jeudi oct. 28, 2010

GlassFish 3.1 Milestone 6 is out !

As part of my various Java EE 6 and GlassFish presentations, I was in Luxemburg last week visiting the YaJUG. The other speaker having declined a few weeks before the event, I ended up doing a two part presentation, the second one focused on GlassFish (slides). I think both went well but I'll confess that I received the same feedback from three different attendees - GlassFish 3.x needs to have clustering before it is seriously considered as a strategic runtime for their company (lots of banks in Luxemburg).

I honestly didn't think that lacking clustering in 3.0.x was such a big issue for the following reasons:
• Java EE 6 and modularization (HK2/OSGi) were more important
• people are still building Java EE 6 applications
• GlassFish 2.1.1 provides state of the art clustering today for Java EE 5 applications
• GlassFish 3.1 (which has Clustering as its main theme) will follow the 3.0.1 release by less than a year to provide a second-generation Java EE 6 product with centralized admin, load-balancing, and HA.

Now, perception is more important than my personal take on this so, here's where GlassFish 3.1 stands :
• it is feature-complete and Milestone 6 was released just today, so try that build out : Full distro (79MB), Web Profile (51MB)
• Shreedhar discussed some of the HA improvements (see this post on TheAquarium)
FishCAT is back!

Get the full schedule from the GlassFish Wiki.

mercredi juin 30, 2010

GlassFish 3.1 - Milestone 2 is out (more screencasts)

This blog has moved to alexismp.wordpress.com
Follow the link for the most up-to-date version of this blog entry.

The pace is good - Milestone 2 of GlassFish Open Source Edition (see roadmap) 3.1 is out (check out TheAquarium post).
Engineering details are here and you can get the bits from http://download.java.net/glassfish/3.1/promoted/ (glassfish-3.1-b06.\* )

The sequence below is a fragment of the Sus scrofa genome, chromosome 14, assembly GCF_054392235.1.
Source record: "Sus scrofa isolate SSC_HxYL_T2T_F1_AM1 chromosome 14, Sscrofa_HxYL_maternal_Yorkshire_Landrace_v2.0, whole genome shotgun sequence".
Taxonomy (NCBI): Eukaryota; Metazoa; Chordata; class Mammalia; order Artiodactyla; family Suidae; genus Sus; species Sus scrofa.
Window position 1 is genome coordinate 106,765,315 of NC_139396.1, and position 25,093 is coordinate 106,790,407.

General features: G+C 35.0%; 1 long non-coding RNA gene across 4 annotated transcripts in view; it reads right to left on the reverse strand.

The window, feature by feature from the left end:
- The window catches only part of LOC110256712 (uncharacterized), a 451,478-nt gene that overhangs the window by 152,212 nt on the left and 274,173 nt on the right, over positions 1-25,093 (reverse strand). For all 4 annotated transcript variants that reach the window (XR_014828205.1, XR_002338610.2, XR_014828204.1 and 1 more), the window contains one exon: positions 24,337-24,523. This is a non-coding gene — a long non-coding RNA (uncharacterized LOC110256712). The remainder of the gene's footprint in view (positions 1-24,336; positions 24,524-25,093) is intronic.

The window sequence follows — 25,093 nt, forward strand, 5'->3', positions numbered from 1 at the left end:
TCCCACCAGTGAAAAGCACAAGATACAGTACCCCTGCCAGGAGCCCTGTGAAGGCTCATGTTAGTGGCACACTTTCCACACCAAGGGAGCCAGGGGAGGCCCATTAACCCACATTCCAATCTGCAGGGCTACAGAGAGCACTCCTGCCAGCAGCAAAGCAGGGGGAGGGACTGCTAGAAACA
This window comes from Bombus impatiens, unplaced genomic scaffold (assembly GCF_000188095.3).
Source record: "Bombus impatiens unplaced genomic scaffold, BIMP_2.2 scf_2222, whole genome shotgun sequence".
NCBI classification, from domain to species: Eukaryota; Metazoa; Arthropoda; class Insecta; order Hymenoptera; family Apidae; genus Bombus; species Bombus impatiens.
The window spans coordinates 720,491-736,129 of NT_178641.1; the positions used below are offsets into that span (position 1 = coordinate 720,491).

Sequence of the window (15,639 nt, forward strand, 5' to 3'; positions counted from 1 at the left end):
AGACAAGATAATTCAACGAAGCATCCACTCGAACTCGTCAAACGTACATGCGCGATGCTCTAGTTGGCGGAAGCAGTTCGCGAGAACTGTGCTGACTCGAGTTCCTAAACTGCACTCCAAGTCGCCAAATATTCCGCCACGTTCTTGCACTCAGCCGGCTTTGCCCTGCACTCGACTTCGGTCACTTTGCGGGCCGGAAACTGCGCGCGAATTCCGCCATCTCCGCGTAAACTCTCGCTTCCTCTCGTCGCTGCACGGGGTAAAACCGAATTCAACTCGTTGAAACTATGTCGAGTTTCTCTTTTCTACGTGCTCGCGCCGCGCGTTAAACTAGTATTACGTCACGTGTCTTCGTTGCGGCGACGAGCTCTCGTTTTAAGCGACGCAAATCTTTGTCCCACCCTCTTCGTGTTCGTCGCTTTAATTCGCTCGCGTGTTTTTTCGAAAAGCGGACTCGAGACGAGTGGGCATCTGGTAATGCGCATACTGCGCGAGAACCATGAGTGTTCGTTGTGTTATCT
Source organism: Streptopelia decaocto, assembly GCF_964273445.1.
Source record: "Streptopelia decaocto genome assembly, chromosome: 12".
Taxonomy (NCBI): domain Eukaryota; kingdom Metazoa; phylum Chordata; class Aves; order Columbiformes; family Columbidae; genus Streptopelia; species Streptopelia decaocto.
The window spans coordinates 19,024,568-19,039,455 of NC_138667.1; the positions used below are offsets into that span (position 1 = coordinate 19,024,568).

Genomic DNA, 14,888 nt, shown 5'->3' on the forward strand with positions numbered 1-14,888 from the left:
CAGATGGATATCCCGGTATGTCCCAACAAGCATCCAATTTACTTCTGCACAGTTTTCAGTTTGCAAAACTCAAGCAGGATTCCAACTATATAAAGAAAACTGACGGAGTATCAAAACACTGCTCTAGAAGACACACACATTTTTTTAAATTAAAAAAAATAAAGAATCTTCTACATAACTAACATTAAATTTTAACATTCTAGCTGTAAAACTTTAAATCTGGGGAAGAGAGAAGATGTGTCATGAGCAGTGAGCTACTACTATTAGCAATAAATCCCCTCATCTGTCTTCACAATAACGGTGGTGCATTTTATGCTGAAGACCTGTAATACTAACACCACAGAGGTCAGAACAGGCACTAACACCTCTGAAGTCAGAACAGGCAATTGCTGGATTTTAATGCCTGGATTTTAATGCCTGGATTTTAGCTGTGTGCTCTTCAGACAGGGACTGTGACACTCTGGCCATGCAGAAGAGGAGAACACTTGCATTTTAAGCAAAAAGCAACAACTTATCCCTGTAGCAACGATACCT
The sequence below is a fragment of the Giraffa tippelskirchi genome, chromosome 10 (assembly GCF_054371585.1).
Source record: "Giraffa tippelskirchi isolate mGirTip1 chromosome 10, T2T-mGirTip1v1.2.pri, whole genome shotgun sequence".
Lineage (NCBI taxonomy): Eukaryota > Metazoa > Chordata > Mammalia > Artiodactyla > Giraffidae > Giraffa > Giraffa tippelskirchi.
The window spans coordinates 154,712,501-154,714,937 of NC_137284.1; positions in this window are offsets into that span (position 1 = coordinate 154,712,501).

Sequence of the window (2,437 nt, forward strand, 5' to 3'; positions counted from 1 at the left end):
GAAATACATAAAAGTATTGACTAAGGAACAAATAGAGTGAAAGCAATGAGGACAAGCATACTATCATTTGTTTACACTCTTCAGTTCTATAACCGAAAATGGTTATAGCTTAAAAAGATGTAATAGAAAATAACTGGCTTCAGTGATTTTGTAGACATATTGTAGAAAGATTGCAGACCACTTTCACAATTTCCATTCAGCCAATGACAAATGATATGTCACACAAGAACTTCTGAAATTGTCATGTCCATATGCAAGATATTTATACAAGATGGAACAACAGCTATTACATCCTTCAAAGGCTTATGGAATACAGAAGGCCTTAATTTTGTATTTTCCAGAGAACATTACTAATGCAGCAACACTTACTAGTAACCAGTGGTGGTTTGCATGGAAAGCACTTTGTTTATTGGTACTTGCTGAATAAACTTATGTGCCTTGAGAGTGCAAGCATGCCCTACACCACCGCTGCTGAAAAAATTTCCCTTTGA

Trying to keep up with producing screencasts to illustrate the new features, here are two more demos :
a/ more clustering features such as ssh-based centralized admin and deployment.
b/ websockets supports, courtesy of the underlying grizzly engine.

You can read more about these clustering features here (including how to set up ssh) and in Carla's blog.


The above demo is scripted here, and based on Grizzly 1.9.19.

You'll find more information about the future developments of 3.1 on the GlassFish Wiki.
The next milestone is currently scheduled for in about three weeks and most P1 should be integrated.

jeudi mars 25, 2010

GlassFish Roadmap slides posted

There's been some FUD around GlassFish since the Oracle acquisition closed in January (and in fact even before) and it was hard for the team to dispel it until now. The GlassFish Roadmap Community Update slides used during today's live presentation are now available.

In a nutshell, the v3.1 release will offer centralized admin, clustering and Coherence support in 2010. As the Open Source community is concerned nothing changes (license, contributions, governance). More details in the slides and in an upcoming FAQ.

All in all, excellent news if you ask me.

dimanche nov. 23, 2008

Le clustering dans GlassFish (v2)